4. A New Opportunity Arises
Sometimes, you come up with an idea that is simply a better opportunity. Even if you’re invested in your original startup, you need to take a look at some of the other factors mentioned above. Is it truly working? If you have a new and better idea but you don’t want to abandon ship, think about the potential of your new idea.
Recognizing when you have something and when you don’t, is critical to any new startup. If your new idea will allow you to receive funding and support that is lacking in your original business, making the switch may be a wise choice.
Sometimes, entrepreneurs make incorrect assumptions and then experience challenges when trying to fund those initial concepts. If your new idea is one that will allow you to hit the market hard, this may be in your best interest. Walking away from a weak idea to tackle a stronger one will help you avoid detrimental loss.
5. Your Targeted Market Is Shrinking
If the demand isn’t there, it will be tough to stay afloat. If you are currently in a market that is on the decline and long-term growth is out of the question, this is a big red flag. Sometimes, failure has nothing to do with your product or business plan, but the industry itself. If an industry is struggling, it can be challenging to break through.
A declining industry threatens development, growth, and success. If you have noticed that demand is quickly declining, this is a key warning sign that you may need to consider targeting a new market. Either you can rework your business so that it appeals to a new and thriving market or you’ll need to walk away and start a new venture.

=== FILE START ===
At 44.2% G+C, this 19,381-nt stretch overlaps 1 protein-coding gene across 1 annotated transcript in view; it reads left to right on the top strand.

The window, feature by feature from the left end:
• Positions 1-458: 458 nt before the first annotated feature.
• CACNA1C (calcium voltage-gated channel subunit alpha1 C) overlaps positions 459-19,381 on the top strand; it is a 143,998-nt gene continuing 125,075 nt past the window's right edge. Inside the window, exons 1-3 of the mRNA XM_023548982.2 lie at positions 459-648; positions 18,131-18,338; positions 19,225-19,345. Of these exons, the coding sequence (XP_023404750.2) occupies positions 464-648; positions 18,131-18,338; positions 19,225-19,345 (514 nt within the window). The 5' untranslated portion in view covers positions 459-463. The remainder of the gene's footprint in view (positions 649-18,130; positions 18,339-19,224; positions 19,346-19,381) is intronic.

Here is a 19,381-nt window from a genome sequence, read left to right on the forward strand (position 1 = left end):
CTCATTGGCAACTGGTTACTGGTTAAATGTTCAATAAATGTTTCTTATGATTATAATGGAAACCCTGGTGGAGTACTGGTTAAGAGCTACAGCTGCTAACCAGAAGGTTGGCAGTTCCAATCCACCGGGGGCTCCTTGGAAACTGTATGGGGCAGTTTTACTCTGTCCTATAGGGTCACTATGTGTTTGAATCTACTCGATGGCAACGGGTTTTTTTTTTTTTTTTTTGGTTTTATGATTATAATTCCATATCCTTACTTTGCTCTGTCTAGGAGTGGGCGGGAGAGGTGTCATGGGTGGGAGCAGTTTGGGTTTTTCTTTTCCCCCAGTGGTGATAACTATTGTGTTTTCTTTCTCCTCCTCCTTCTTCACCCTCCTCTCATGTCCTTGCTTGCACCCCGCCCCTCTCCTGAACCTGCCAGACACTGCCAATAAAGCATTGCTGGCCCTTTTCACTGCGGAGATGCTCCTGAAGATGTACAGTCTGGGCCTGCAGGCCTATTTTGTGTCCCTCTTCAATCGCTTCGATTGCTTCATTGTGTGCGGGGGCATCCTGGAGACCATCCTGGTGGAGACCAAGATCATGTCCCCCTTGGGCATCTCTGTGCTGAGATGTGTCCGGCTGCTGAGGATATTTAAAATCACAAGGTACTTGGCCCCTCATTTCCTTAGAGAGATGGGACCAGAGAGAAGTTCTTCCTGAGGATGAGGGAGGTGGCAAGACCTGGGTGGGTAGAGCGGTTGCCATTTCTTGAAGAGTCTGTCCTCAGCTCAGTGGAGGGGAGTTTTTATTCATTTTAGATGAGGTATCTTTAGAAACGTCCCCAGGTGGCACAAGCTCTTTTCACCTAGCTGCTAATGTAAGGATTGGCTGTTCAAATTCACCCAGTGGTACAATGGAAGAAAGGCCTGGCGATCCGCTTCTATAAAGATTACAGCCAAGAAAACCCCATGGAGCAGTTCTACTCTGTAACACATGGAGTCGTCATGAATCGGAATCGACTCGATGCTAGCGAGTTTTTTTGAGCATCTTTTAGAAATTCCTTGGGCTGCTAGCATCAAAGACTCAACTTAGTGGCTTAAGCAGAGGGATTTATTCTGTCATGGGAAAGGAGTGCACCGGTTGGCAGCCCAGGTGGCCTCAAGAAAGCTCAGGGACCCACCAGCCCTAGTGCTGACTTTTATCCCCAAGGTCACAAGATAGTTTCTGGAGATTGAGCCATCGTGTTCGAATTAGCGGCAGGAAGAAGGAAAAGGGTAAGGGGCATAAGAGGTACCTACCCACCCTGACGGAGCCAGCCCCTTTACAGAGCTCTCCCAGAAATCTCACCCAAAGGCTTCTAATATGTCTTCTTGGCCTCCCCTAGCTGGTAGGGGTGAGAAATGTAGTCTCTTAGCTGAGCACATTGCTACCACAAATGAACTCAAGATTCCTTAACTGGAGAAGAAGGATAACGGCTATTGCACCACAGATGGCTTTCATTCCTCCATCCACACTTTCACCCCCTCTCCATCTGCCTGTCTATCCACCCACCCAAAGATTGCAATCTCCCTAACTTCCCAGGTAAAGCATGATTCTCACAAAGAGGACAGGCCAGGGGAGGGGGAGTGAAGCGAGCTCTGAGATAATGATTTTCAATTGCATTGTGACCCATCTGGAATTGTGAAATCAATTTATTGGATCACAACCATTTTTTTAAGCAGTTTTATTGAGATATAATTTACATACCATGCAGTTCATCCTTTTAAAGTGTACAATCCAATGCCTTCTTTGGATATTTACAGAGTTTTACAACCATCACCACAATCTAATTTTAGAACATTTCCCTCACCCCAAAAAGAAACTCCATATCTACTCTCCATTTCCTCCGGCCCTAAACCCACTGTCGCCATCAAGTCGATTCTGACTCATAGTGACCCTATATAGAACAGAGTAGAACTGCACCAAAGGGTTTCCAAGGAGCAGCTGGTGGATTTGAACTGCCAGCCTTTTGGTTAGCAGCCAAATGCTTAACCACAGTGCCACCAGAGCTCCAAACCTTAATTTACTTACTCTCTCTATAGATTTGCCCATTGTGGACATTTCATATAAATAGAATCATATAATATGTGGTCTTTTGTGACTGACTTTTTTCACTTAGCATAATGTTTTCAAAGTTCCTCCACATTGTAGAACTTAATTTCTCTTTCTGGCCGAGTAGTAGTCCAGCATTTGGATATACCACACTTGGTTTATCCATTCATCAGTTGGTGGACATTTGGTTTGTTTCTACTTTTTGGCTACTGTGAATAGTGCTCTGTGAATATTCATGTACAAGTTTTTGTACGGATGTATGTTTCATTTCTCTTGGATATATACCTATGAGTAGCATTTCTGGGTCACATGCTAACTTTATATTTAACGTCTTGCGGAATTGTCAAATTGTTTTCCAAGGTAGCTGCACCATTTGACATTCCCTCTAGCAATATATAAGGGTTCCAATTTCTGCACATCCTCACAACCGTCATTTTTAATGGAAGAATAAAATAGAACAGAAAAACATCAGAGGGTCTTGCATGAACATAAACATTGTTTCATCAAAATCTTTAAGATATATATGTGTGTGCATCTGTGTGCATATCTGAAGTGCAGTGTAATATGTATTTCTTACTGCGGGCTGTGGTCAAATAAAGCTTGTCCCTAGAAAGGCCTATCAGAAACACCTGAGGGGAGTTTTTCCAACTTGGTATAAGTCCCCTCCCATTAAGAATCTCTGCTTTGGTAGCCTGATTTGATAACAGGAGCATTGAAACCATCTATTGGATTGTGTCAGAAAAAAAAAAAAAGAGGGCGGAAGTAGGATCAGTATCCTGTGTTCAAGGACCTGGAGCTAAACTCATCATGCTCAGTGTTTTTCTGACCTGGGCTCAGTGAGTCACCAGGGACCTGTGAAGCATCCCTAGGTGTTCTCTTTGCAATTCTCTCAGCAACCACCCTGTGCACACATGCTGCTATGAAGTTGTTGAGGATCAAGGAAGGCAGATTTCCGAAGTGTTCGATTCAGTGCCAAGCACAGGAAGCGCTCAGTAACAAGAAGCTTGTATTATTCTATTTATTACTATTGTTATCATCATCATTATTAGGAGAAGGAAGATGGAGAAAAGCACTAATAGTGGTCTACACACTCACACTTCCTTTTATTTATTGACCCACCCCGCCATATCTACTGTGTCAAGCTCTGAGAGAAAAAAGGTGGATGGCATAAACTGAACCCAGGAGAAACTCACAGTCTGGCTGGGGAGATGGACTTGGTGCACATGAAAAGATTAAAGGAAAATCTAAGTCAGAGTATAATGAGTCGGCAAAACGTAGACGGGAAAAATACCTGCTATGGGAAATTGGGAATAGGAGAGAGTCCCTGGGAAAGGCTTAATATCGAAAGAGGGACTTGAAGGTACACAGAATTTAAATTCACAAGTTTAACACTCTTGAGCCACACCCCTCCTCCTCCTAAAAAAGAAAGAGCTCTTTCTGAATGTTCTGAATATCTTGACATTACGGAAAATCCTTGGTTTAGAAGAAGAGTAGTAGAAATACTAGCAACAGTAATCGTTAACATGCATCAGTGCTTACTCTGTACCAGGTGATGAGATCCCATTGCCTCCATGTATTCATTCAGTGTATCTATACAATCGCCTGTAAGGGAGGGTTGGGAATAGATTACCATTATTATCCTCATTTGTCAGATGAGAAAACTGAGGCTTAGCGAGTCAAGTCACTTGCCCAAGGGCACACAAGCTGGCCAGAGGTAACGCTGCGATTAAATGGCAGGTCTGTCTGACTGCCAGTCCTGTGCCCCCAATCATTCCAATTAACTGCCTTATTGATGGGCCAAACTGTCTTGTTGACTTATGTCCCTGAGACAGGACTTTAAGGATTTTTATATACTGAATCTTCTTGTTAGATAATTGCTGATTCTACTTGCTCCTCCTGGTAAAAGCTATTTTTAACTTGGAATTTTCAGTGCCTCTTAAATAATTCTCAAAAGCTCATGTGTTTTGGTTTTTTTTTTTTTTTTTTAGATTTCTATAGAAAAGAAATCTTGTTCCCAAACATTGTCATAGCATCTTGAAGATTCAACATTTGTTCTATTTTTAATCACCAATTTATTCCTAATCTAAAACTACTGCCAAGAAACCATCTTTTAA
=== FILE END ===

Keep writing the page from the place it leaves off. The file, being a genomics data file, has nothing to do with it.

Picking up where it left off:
Although it may be heartbreaking to walk away from your startup, understand that it’s for the best. Any successful entrepreneur will tell you that failure is a learning process that drives success. If your heart is still in it, look at where you went wrong. What was it that did not allow your startup to soar?
Moving forward, implement what you’ve learned to develop better future ideas and new potential startups. Don’t get discouraged if you don’t succeed. With the right attitude, drive, funding, and support, you will find your niche and push through. Remember, there is zero failure in walking away from a startup that is sucking the life out of you.
Have you ever had to walk away from a startup? How hard was the decision?